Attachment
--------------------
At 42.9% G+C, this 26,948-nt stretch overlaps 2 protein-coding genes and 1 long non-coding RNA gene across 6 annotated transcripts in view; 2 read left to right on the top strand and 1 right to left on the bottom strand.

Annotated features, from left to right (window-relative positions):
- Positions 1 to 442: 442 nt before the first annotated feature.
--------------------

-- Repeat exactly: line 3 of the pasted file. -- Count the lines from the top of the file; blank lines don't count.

- Positions 1 to 442: 442 nt before the first annotated feature.